The U.S. claims that it has not pursued a hostile policy towards north Korea, repeatedly making empty words that it has never been hostile to north Korea and has no intention to attack it.
Is there any act more hostile than branding the system chosen by the Korean people as "tyranny" and threatening to bring down it to the last.
By nature, the remarks that there is no intention for invasion themselves are shameless ones which can be made only by the U.S. that has not hesitated to overthrow the regimes of other countries and invade them, and such reckless remarks can never mean a drop of its hostile policy toward the DPRK.
The Washington Post in an editorial dated Feb. 22, 2005, said that a breakthrough might be made in the settlement of the nuclear issue if just three words of no hostile intention are said to the Pyongyang government but Bush and Rice have never used such expression. This emphasized that it is essential for the U.S. to make a switchover in its hostile policy toward the DPRK.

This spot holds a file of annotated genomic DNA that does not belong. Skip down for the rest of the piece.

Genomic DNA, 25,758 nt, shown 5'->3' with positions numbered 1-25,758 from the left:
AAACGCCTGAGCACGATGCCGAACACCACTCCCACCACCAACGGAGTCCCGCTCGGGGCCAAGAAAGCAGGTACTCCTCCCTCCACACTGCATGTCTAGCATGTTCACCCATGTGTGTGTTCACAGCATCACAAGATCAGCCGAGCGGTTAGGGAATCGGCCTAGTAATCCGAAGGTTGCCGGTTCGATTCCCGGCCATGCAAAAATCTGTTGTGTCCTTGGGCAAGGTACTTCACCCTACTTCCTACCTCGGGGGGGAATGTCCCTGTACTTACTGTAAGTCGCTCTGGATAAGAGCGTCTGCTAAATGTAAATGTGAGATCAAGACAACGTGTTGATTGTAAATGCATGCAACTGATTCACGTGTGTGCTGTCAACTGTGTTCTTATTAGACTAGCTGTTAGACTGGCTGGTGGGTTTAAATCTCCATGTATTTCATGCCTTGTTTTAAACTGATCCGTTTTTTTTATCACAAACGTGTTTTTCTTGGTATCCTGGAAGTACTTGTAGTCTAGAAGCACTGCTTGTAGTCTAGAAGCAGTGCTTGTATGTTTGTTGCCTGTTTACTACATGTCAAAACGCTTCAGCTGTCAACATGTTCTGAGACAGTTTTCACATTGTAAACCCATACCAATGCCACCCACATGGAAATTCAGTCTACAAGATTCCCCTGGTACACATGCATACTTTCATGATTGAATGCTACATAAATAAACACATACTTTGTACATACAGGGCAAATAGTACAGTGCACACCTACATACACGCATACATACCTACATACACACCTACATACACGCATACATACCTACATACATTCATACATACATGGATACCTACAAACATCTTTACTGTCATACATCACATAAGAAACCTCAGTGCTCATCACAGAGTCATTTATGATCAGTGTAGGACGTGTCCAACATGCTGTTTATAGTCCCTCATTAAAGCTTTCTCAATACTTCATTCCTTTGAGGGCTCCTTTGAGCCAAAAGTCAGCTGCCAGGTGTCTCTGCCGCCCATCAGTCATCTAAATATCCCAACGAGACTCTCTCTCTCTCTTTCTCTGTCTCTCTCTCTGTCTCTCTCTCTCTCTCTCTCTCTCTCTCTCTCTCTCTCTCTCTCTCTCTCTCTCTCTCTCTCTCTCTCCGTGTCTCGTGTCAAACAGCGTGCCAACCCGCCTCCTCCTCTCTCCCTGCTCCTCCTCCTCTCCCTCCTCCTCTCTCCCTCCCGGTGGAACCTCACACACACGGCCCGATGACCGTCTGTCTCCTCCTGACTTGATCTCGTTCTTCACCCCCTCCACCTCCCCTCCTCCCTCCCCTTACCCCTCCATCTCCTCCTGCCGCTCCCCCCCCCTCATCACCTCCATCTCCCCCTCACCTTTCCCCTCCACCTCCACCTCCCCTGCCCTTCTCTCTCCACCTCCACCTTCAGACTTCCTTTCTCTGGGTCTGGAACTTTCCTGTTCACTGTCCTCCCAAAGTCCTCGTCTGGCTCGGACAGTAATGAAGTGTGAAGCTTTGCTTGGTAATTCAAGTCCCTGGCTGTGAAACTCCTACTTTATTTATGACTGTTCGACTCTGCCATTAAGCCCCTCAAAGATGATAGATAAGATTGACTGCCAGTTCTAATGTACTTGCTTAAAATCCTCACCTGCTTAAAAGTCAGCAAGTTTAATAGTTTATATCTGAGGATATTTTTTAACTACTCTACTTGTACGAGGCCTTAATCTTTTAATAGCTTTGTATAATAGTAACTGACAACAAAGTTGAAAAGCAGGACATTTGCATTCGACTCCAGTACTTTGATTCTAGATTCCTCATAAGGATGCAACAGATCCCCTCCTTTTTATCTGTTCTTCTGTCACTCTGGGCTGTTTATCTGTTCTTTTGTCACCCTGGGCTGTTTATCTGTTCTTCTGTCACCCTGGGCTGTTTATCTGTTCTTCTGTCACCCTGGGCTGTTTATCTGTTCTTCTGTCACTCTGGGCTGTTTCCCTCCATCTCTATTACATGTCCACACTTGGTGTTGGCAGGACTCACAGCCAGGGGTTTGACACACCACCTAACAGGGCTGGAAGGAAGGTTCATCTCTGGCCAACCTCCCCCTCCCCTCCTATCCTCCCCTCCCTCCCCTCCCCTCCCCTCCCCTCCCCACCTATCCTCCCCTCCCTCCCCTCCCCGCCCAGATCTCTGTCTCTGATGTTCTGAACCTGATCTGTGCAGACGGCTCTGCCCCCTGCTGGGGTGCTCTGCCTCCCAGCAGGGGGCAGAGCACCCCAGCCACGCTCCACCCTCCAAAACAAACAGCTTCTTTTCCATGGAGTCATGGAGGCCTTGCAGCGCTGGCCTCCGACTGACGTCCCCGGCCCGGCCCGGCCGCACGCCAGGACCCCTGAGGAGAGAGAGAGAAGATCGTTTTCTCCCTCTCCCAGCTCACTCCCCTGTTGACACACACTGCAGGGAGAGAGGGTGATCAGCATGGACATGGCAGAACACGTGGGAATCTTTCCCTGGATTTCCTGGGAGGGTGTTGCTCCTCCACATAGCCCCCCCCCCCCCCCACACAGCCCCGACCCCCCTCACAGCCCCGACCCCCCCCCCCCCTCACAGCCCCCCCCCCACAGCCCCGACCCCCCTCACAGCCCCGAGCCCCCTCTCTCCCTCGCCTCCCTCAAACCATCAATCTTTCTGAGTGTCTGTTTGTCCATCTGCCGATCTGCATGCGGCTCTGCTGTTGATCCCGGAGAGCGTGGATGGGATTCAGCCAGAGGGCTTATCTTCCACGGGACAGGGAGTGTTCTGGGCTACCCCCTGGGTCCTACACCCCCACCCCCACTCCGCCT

The nuclear issue can never be settled unless the U.S. shows political willingness to make a policy switchover and co-exist with the DPRK.
We have shown utmost patience and magnanimity to settle the nuclear issue and improve the DPRK-U.S. relations for the last four years since the Bush administration took office.
The U.S. should apologize for the above-said remarks calling for "ending tyranny" and withdraw them, clarify its political willingness to renounce the hostile policy aimed at a "regime change" in the DPRK and co-exist with the DPRK in peace and show it in practice.
We can negotiate with the U.S. only when it provides such conditions and justification for the resumption of the talks.
The DPRK will not act such a fool as going out to the talks at the request of the one who totally rejected it and works hard to "destroy" it.
2. It is imperative for the U.S. to rebuild the groundwork of the six-party talks and create conditions and atmosphere for their resumption as quickly as possible.
It was thanks to the sincere and patient efforts of the DPRK to denuclearize the Korean Peninsula that the principle of "words for words" and "action for action" and the principle of "reward for freeze", the first-phase step for the settlement of the nuclear issue, were agreed upon at the third round of the six-party talks held in June 2004.